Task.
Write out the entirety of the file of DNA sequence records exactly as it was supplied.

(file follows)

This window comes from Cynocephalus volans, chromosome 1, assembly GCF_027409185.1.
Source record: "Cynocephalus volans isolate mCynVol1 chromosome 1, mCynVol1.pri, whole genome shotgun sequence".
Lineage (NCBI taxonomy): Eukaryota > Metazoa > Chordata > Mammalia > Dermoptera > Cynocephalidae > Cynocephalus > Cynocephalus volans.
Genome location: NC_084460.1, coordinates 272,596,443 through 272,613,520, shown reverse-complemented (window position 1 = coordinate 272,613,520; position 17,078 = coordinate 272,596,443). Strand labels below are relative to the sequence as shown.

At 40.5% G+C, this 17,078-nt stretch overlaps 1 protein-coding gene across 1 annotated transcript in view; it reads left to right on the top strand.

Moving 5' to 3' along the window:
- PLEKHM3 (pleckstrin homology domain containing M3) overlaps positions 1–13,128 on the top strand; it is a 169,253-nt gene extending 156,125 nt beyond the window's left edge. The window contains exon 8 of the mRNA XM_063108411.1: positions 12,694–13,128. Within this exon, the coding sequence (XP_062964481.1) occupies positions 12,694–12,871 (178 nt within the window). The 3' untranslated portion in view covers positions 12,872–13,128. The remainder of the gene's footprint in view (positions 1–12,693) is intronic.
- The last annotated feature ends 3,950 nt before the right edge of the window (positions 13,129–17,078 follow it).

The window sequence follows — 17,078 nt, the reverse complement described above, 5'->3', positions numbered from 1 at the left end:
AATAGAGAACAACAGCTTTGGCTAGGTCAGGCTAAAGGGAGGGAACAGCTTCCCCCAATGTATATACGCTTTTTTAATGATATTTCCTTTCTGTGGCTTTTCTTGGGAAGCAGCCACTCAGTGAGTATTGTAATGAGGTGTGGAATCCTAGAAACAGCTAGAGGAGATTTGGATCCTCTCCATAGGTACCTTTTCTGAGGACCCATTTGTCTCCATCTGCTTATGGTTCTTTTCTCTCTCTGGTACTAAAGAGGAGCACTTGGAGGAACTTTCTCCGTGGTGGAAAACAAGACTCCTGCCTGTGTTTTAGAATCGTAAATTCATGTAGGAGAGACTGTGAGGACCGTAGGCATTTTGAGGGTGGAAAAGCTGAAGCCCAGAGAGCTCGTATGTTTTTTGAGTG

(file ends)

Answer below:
This window comes from Cynocephalus volans, chromosome 1, assembly GCF_027409185.1.
Source record: "Cynocephalus volans isolate mCynVol1 chromosome 1, mCynVol1.pri, whole genome shotgun sequence".
Lineage (NCBI taxonomy): Eukaryota > Metazoa > Chordata > Mammalia > Dermoptera > Cynocephalidae > Cynocephalus > Cynocephalus volans.
Genome location: NC_084460.1, coordinates 272,596,443 through 272,613,520, shown reverse-complemented (window position 1 = coordinate 272,613,520; position 17,078 = coordinate 272,596,443). Strand labels below are relative to the sequence as shown.

At 40.5% G+C, this 17,078-nt stretch overlaps 1 protein-coding gene across 1 annotated transcript in view; it reads left to right on the top strand.

Moving 5' to 3' along the window:
- PLEKHM3 (pleckstrin homology domain containing M3) overlaps positions 1–13,128 on the top strand; it is a 169,253-nt gene extending 156,125 nt beyond the window's left edge. The window contains exon 8 of the mRNA XM_063108411.1: positions 12,694–13,128. Within this exon, the coding sequence (XP_062964481.1) occupies positions 12,694–12,871 (178 nt within the window). The 3' untranslated portion in view covers positions 12,872–13,128. The remainder of the gene's footprint in view (positions 1–12,693) is intronic.
- The last annotated feature ends 3,950 nt before the right edge of the window (positions 13,129–17,078 follow it).

The window sequence follows — 17,078 nt, the reverse complement described above, 5'->3', positions numbered from 1 at the left end:
AATAGAGAACAACAGCTTTGGCTAGGTCAGGCTAAAGGGAGGGAACAGCTTCCCCCAATGTATATACGCTTTTTTAATGATATTTCCTTTCTGTGGCTTTTCTTGGGAAGCAGCCACTCAGTGAGTATTGTAATGAGGTGTGGAATCCTAGAAACAGCTAGAGGAGATTTGGATCCTCTCCATAGGTACCTTTTCTGAGGACCCATTTGTCTCCATCTGCTTATGGTTCTTTTCTCTCTCTGGTACTAAAGAGGAGCACTTGGAGGAACTTTCTCCGTGGTGGAAAACAAGACTCCTGCCTGTGTTTTAGAATCGTAAATTCATGTAGGAGAGACTGTGAGGACCGTAGGCATTTTGAGGGTGGAAAAGCTGAAGCCCAGAGAGCTCGTATGTTTTTTGAGTG